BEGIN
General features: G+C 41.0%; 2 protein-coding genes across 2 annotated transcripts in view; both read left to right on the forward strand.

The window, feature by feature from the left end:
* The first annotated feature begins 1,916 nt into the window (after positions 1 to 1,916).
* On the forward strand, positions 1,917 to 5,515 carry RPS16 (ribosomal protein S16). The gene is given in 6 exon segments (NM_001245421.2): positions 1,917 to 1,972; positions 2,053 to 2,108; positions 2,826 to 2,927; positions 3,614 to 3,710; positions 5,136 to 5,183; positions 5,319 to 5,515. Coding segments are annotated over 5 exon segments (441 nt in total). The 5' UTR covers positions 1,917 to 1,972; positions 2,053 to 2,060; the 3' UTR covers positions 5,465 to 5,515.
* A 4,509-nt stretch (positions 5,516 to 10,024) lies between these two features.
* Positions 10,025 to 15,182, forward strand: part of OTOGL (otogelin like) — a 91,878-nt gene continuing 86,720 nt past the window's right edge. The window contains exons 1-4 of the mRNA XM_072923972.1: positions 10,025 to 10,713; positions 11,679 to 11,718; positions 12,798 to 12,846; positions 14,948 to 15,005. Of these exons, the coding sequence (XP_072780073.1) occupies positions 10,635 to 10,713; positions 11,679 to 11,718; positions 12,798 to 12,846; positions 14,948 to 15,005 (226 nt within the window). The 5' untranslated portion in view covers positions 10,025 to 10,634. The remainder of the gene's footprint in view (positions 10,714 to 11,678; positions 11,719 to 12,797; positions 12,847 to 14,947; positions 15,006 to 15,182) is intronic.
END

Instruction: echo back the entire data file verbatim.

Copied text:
General features: G+C 41.0%; 2 protein-coding genes across 2 annotated transcripts in view; both read left to right on the forward strand.

The window, feature by feature from the left end:
* The first annotated feature begins 1,916 nt into the window (after positions 1 to 1,916).
* On the forward strand, positions 1,917 to 5,515 carry RPS16 (ribosomal protein S16). The gene is given in 6 exon segments (NM_001245421.2): positions 1,917 to 1,972; positions 2,053 to 2,108; positions 2,826 to 2,927; positions 3,614 to 3,710; positions 5,136 to 5,183; positions 5,319 to 5,515. Coding segments are annotated over 5 exon segments (441 nt in total). The 5' UTR covers positions 1,917 to 1,972; positions 2,053 to 2,060; the 3' UTR covers positions 5,465 to 5,515.
* A 4,509-nt stretch (positions 5,516 to 10,024) lies between these two features.
* Positions 10,025 to 15,182, forward strand: part of OTOGL (otogelin like) — a 91,878-nt gene continuing 86,720 nt past the window's right edge. The window contains exons 1-4 of the mRNA XM_072923972.1: positions 10,025 to 10,713; positions 11,679 to 11,718; positions 12,798 to 12,846; positions 14,948 to 15,005. Of these exons, the coding sequence (XP_072780073.1) occupies positions 10,635 to 10,713; positions 11,679 to 11,718; positions 12,798 to 12,846; positions 14,948 to 15,005 (226 nt within the window). The 5' untranslated portion in view covers positions 10,025 to 10,634. The remainder of the gene's footprint in view (positions 10,714 to 11,678; positions 11,719 to 12,797; positions 12,847 to 14,947; positions 15,006 to 15,182) is intronic.